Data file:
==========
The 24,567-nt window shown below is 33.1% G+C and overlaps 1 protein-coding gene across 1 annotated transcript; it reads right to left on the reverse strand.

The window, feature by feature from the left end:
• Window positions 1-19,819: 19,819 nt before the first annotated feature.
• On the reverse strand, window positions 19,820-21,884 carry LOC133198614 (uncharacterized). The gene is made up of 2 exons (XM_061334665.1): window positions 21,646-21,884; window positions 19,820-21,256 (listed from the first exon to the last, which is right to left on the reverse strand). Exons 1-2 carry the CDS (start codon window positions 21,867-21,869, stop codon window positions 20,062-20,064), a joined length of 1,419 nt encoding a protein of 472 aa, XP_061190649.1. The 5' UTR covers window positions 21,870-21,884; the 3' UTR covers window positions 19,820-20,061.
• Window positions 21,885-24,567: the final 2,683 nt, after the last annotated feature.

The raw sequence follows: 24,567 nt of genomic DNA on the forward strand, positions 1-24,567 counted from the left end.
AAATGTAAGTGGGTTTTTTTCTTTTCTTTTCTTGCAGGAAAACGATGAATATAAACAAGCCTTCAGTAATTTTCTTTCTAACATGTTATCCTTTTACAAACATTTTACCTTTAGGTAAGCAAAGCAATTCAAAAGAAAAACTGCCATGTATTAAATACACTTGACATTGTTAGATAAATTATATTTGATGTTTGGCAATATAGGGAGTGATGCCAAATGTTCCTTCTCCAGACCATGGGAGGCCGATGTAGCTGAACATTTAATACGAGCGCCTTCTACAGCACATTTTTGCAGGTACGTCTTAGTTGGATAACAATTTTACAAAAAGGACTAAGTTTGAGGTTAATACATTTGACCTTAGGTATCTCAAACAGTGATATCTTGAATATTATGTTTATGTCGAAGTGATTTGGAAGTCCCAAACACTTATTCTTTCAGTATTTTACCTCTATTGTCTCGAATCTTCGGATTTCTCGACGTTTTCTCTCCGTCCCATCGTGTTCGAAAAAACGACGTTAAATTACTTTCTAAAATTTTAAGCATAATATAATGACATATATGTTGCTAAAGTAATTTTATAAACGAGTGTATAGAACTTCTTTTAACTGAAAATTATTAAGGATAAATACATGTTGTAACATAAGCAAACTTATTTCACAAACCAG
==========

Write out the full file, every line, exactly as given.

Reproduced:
The 24,567-nt window shown below is 33.1% G+C and overlaps 1 protein-coding gene across 1 annotated transcript; it reads right to left on the reverse strand.

The window, feature by feature from the left end:
• Window positions 1-19,819: 19,819 nt before the first annotated feature.
• On the reverse strand, window positions 19,820-21,884 carry LOC133198614 (uncharacterized). The gene is made up of 2 exons (XM_061334665.1): window positions 21,646-21,884; window positions 19,820-21,256 (listed from the first exon to the last, which is right to left on the reverse strand). Exons 1-2 carry the CDS (start codon window positions 21,867-21,869, stop codon window positions 20,062-20,064), a joined length of 1,419 nt encoding a protein of 472 aa, XP_061190649.1. The 5' UTR covers window positions 21,870-21,884; the 3' UTR covers window positions 19,820-20,061.
• Window positions 21,885-24,567: the final 2,683 nt, after the last annotated feature.

The raw sequence follows: 24,567 nt of genomic DNA on the forward strand, positions 1-24,567 counted from the left end.
AAATGTAAGTGGGTTTTTTTCTTTTCTTTTCTTGCAGGAAAACGATGAATATAAACAAGCCTTCAGTAATTTTCTTTCTAACATGTTATCCTTTTACAAACATTTTACCTTTAGGTAAGCAAAGCAATTCAAAAGAAAAACTGCCATGTATTAAATACACTTGACATTGTTAGATAAATTATATTTGATGTTTGGCAATATAGGGAGTGATGCCAAATGTTCCTTCTCCAGACCATGGGAGGCCGATGTAGCTGAACATTTAATACGAGCGCCTTCTACAGCACATTTTTGCAGGTACGTCTTAGTTGGATAACAATTTTACAAAAAGGACTAAGTTTGAGGTTAATACATTTGACCTTAGGTATCTCAAACAGTGATATCTTGAATATTATGTTTATGTCGAAGTGATTTGGAAGTCCCAAACACTTATTCTTTCAGTATTTTACCTCTATTGTCTCGAATCTTCGGATTTCTCGACGTTTTCTCTCCGTCCCATCGTGTTCGAAAAAACGACGTTAAATTACTTTCTAAAATTTTAAGCATAATATAATGACATATATGTTGCTAAAGTAATTTTATAAACGAGTGTATAGAACTTCTTTTAACTGAAAATTATTAAGGATAAATACATGTTGTAACATAAGCAAACTTATTTCACAAACCAG